— Scottish Natural Heritage[5]


A map of Skye and the surrounding islands
Skye and the surrounding islands, showing the location of the Cuillin.

There are several theories about the derivation of the name Cuillin. One suggestion is that it comes from the Old Norse word kjölen, which literally means the keel of a boat,[11] suggesting a similarity with an upturned Viking longship. Peter Drummond, in Scottish Hill and Mountain Names (1991), noted this is also a name of the Scandinavian Mountains and says it can mean 'high rocky mountain'.[12] Another suggestion is that it comes from Gaelic cuilionn, meaning 'holly', because of the mountains' jagged shape.[12] The name has also been linked to Gaelic mythology, with the hills being the place where Cúchullin learnt archery from the female warrior Scáthach.[5] It is also suggested it may come from a word meaning "worthless" (in an agricultural or economic sense), given their lack of vegetation.[13]

Natural history[edit]

The Cuillin are a diverse and complex geological landscape, and there is a clear distinction visible between the two mountain types.[5] The mountains formed from the remains of the magma chambers which fed volcanic eruptions.[14] In the Black Cuillin the rocks cooled to form gabbro, the coarse-grained rock that makes up much of the range. Cracks and fissures in the rock provided pathways for later magma intrusions, leading to dykes of basalt which are commonly seen across Skye.[14] The Red Cuillin also have volcanic origins, being formed from a later intrusion of acidic, granitic rock.[5] This granite was more uniformly eroded by wind and water than the gabbro and basalt, causing the red hills to have smoother outlines.[14]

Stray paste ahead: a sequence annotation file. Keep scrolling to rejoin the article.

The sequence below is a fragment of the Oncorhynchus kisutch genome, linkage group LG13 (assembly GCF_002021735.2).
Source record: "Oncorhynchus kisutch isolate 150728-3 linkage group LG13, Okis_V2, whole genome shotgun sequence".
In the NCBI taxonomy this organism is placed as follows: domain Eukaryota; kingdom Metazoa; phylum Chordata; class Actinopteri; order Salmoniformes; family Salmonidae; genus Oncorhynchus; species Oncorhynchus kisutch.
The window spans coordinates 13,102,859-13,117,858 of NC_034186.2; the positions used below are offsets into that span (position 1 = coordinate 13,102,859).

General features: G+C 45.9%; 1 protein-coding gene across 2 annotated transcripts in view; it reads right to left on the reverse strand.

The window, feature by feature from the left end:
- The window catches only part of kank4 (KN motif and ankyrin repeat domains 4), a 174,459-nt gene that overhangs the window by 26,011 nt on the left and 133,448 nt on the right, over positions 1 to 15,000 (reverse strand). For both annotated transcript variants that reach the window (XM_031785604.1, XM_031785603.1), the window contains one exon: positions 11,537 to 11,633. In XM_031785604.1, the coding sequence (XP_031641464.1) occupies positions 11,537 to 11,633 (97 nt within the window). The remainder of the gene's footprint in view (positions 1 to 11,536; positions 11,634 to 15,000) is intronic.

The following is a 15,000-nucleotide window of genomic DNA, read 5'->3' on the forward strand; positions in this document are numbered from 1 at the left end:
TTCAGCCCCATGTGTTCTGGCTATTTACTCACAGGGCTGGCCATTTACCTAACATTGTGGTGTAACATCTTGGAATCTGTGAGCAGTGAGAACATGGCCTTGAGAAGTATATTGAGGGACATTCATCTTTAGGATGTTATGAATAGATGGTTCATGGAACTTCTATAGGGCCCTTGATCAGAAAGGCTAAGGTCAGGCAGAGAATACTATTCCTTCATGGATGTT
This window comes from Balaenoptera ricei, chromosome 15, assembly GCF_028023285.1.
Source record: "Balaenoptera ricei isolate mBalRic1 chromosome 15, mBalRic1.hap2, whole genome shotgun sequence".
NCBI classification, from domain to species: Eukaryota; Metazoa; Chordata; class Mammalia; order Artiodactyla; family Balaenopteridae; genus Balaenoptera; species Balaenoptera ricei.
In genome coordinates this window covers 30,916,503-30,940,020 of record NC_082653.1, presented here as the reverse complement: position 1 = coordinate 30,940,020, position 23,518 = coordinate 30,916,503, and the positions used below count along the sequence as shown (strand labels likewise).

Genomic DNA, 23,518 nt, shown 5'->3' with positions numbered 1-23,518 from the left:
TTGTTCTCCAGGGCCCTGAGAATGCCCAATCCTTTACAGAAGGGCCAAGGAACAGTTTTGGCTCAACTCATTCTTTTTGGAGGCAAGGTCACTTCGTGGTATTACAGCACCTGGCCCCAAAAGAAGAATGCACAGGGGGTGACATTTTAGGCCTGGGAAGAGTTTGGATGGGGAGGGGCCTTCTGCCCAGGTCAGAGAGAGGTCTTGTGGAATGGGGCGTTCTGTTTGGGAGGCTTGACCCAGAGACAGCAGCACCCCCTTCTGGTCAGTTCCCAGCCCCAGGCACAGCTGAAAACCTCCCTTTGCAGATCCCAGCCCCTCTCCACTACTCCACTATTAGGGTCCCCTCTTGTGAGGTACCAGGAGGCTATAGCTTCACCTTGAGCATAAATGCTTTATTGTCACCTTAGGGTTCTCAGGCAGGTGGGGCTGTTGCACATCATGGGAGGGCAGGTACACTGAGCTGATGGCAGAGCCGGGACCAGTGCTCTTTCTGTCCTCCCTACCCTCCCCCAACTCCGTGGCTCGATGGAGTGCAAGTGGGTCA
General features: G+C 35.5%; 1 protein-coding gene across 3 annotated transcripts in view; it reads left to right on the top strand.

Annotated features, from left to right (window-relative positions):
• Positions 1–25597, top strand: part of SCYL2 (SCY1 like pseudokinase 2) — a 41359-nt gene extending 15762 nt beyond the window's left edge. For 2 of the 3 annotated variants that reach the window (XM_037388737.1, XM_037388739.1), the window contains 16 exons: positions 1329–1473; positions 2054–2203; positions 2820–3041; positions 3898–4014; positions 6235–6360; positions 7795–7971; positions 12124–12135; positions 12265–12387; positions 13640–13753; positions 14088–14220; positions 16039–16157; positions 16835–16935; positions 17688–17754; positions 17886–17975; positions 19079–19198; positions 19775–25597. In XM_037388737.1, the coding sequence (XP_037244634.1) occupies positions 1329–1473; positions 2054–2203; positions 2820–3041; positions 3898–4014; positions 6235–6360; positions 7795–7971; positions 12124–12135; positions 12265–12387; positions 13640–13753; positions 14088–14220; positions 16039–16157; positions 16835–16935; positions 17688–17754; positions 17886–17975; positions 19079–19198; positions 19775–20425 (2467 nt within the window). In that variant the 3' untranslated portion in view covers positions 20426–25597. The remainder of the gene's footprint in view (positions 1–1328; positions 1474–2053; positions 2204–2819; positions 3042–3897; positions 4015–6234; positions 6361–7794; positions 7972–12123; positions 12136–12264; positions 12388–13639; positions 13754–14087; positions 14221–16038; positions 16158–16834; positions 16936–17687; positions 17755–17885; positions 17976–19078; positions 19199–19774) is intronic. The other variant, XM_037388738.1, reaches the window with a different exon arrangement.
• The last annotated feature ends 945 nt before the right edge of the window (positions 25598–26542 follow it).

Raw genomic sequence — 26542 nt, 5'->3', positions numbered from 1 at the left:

The Cuillin provide classic examples of glacial topography and were the subject of an early published account by James Forbes in 1846 (who had become a fellow of the Royal Society of Edinburgh aged only nineteen).[15][16] He partnered Louis Agassiz on his trip to Scotland in 1840 and although they subsequently argued, Forbes went on to publish other important papers on Alpine glaciers.[17] In 1904 Alfred Harker published The Tertiary Igneous Rocks of Skye, the first detailed scientific study of an extinct volcano.[18][19]